Johnson was much more of a textbook libertarian when he was a backbench MP, as his visit to Glastonbury shows.  These days he’s known for his love of grand projects and promises of cash for the NHS. This mirrors Cummings’ view that the public is neither right wing nor left wing but holds what Cowen would call ‘synthetic or eclectic views’.

My reading of Cowen gives us this rough definition of State Capacity Libertarianism:

A strong state is distinct from a very large or tyrannical state. High levels of state capacity are not inherently tyrannical. Sometimes the problem is too much government, sometimes the problem is not enough government. Most often, the problem is the wrong sort of government.

There’s much more to it, but that seems to be the bedrock. Here’s an example of what that means, which I think we can show Cummings would agree with, especially immigration. If this were written more stridently, it could be written by Cummings.

Our governments cannot address climate change, much improve K-12 education, fix traffic congestion, or improve the quality of their discretionary spending.  Much of our physical infrastructure is stagnant or declining in quality.  I favor much more immigration, nonetheless I think our government needs clear standards for who cannot get in, who will be forced to leave, and a workable court system to back all that up and today we do not have that either.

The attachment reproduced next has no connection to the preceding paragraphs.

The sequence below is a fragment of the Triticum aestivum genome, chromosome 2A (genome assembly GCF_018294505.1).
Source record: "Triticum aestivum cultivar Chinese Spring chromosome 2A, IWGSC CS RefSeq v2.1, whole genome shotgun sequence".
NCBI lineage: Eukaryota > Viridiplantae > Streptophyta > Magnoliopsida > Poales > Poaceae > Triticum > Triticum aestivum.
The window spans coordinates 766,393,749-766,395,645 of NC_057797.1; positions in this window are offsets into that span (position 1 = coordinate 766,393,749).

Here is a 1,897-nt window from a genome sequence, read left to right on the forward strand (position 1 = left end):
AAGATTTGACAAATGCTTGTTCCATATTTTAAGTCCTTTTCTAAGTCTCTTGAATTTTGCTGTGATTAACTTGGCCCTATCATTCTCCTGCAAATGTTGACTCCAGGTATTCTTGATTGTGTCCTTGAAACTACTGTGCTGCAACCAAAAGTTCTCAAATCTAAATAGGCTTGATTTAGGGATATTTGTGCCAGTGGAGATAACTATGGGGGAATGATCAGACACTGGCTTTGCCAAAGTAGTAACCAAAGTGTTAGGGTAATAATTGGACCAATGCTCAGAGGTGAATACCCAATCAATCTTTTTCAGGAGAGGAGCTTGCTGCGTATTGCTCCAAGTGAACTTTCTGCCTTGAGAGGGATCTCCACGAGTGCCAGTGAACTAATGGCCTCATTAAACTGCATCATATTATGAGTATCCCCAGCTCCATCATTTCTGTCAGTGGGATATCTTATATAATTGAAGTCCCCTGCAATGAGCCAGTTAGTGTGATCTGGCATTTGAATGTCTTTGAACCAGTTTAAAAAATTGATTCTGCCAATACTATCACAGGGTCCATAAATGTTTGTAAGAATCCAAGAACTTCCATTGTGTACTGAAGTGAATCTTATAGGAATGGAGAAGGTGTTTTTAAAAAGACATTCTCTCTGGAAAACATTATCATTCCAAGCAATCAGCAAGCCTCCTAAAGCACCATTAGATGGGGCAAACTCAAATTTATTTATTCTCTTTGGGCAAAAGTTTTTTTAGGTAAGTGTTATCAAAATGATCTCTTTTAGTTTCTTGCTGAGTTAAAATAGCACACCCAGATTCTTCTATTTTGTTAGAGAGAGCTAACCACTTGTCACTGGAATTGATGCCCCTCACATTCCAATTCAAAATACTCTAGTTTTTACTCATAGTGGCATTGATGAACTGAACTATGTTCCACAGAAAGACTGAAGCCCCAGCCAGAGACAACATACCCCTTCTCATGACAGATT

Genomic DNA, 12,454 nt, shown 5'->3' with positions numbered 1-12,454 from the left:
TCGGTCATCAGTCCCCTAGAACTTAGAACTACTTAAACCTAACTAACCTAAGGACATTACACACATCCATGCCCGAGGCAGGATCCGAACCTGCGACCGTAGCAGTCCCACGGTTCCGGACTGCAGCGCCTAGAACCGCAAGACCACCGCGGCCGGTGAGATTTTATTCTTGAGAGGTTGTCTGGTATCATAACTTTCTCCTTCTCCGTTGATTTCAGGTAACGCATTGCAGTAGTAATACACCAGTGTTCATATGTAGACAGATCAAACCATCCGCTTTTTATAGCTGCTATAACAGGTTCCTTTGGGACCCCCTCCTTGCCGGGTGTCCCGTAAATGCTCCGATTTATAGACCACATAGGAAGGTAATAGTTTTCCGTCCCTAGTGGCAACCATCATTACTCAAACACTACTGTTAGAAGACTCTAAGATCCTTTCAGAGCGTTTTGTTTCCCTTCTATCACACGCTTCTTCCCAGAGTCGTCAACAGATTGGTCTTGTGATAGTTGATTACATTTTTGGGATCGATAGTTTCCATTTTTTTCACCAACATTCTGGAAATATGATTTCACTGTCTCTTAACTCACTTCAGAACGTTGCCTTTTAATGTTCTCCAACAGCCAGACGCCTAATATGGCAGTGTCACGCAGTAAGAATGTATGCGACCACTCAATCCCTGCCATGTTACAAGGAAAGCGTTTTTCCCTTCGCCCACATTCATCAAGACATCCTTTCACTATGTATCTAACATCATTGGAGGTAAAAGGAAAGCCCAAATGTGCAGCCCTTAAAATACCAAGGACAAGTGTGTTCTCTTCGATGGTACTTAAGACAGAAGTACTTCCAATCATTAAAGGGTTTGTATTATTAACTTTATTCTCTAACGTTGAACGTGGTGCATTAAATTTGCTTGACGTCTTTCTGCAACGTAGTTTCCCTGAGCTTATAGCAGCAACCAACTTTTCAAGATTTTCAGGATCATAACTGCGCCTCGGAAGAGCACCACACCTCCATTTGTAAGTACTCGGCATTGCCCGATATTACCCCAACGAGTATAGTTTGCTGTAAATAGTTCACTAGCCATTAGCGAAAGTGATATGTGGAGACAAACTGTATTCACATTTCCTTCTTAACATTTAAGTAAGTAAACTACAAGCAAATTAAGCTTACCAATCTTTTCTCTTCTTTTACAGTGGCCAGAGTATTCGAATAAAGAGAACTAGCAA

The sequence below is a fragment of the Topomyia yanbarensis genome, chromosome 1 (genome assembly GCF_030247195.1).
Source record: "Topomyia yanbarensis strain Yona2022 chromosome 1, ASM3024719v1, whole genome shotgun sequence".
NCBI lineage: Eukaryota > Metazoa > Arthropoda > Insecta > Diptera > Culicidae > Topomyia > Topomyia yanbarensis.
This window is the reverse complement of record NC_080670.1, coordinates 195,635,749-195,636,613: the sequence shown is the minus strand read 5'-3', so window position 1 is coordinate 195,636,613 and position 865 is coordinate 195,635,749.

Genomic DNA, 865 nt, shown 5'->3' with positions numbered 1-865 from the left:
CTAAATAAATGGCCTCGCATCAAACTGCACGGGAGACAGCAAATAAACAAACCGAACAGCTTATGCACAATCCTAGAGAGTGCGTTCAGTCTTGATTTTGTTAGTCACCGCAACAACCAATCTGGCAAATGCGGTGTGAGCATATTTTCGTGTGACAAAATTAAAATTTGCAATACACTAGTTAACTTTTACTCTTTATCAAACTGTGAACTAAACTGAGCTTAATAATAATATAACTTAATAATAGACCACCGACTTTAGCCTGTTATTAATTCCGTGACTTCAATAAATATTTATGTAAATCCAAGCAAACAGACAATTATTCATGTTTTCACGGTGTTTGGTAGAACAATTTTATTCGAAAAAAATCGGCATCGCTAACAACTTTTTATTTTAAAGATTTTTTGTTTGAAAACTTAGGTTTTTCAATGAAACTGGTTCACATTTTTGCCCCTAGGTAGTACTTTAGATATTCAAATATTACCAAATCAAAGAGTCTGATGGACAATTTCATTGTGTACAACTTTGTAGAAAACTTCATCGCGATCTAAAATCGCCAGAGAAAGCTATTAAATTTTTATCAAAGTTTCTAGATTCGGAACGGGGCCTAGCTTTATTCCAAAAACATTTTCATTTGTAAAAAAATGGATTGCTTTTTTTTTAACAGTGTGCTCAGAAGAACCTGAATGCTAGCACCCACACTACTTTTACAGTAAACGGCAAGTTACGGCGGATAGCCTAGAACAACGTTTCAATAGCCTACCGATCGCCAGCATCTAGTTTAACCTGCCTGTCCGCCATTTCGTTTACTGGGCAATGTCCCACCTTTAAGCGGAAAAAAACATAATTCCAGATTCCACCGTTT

Let’s look at three core issues.

Cummings is not of the right of left, but takes a blended view based on his research. He once ran a focus group and realised that, due to participants’ views on immigration, the research company had categorised them as Labour not Conservative. As Cummings said, this shows up the silliness of the conventional view of ‘centre ground’ voters: